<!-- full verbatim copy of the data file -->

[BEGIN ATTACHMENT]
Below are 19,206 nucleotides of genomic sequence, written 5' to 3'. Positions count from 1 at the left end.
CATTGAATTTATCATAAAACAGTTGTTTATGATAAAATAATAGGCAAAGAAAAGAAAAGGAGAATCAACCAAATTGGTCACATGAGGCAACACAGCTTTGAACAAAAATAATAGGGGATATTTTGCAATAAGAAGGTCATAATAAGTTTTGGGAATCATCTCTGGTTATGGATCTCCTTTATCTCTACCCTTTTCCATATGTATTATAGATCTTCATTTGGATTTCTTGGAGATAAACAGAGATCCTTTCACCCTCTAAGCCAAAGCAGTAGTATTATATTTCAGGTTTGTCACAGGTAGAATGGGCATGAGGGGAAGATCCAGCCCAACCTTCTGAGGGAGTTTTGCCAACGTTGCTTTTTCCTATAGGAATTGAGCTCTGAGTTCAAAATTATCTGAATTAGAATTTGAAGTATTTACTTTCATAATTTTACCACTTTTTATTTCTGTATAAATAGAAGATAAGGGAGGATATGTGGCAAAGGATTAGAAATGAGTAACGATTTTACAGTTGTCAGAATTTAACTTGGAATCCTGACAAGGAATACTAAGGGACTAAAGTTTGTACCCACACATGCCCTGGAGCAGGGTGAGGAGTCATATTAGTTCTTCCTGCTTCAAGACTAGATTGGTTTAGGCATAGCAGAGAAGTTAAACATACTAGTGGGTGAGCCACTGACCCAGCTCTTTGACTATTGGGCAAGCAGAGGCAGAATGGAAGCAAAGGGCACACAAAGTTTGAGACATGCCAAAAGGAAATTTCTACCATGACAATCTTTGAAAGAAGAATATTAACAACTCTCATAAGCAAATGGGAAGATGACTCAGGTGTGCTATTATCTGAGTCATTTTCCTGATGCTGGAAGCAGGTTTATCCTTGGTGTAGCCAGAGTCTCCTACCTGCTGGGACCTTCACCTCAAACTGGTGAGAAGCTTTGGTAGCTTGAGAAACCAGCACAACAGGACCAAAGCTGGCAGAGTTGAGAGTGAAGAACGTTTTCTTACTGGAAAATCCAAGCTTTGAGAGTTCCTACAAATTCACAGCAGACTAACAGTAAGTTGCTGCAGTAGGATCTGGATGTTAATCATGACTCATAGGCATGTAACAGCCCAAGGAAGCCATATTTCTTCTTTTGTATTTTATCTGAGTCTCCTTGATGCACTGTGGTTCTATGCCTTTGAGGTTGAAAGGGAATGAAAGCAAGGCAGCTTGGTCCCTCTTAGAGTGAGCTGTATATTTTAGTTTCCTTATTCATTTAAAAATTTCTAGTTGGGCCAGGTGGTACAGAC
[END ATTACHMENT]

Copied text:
Below are 19,206 nucleotides of genomic sequence, written 5' to 3'. Positions count from 1 at the left end.
CATTGAATTTATCATAAAACAGTTGTTTATGATAAAATAATAGGCAAAGAAAAGAAAAGGAGAATCAACCAAATTGGTCACATGAGGCAACACAGCTTTGAACAAAAATAATAGGGGATATTTTGCAATAAGAAGGTCATAATAAGTTTTGGGAATCATCTCTGGTTATGGATCTCCTTTATCTCTACCCTTTTCCATATGTATTATAGATCTTCATTTGGATTTCTTGGAGATAAACAGAGATCCTTTCACCCTCTAAGCCAAAGCAGTAGTATTATATTTCAGGTTTGTCACAGGTAGAATGGGCATGAGGGGAAGATCCAGCCCAACCTTCTGAGGGAGTTTTGCCAACGTTGCTTTTTCCTATAGGAATTGAGCTCTGAGTTCAAAATTATCTGAATTAGAATTTGAAGTATTTACTTTCATAATTTTACCACTTTTTATTTCTGTATAAATAGAAGATAAGGGAGGATATGTGGCAAAGGATTAGAAATGAGTAACGATTTTACAGTTGTCAGAATTTAACTTGGAATCCTGACAAGGAATACTAAGGGACTAAAGTTTGTACCCACACATGCCCTGGAGCAGGGTGAGGAGTCATATTAGTTCTTCCTGCTTCAAGACTAGATTGGTTTAGGCATAGCAGAGAAGTTAAACATACTAGTGGGTGAGCCACTGACCCAGCTCTTTGACTATTGGGCAAGCAGAGGCAGAATGGAAGCAAAGGGCACACAAAGTTTGAGACATGCCAAAAGGAAATTTCTACCATGACAATCTTTGAAAGAAGAATATTAACAACTCTCATAAGCAAATGGGAAGATGACTCAGGTGTGCTATTATCTGAGTCATTTTCCTGATGCTGGAAGCAGGTTTATCCTTGGTGTAGCCAGAGTCTCCTACCTGCTGGGACCTTCACCTCAAACTGGTGAGAAGCTTTGGTAGCTTGAGAAACCAGCACAACAGGACCAAAGCTGGCAGAGTTGAGAGTGAAGAACGTTTTCTTACTGGAAAATCCAAGCTTTGAGAGTTCCTACAAATTCACAGCAGACTAACAGTAAGTTGCTGCAGTAGGATCTGGATGTTAATCATGACTCATAGGCATGTAACAGCCCAAGGAAGCCATATTTCTTCTTTTGTATTTTATCTGAGTCTCCTTGATGCACTGTGGTTCTATGCCTTTGAGGTTGAAAGGGAATGAAAGCAAGGCAGCTTGGTCCCTCTTAGAGTGAGCTGTATATTTTAGTTTCCTTATTCATTTAAAAATTTCTAGTTGGGCCAGGTGGTACAGAC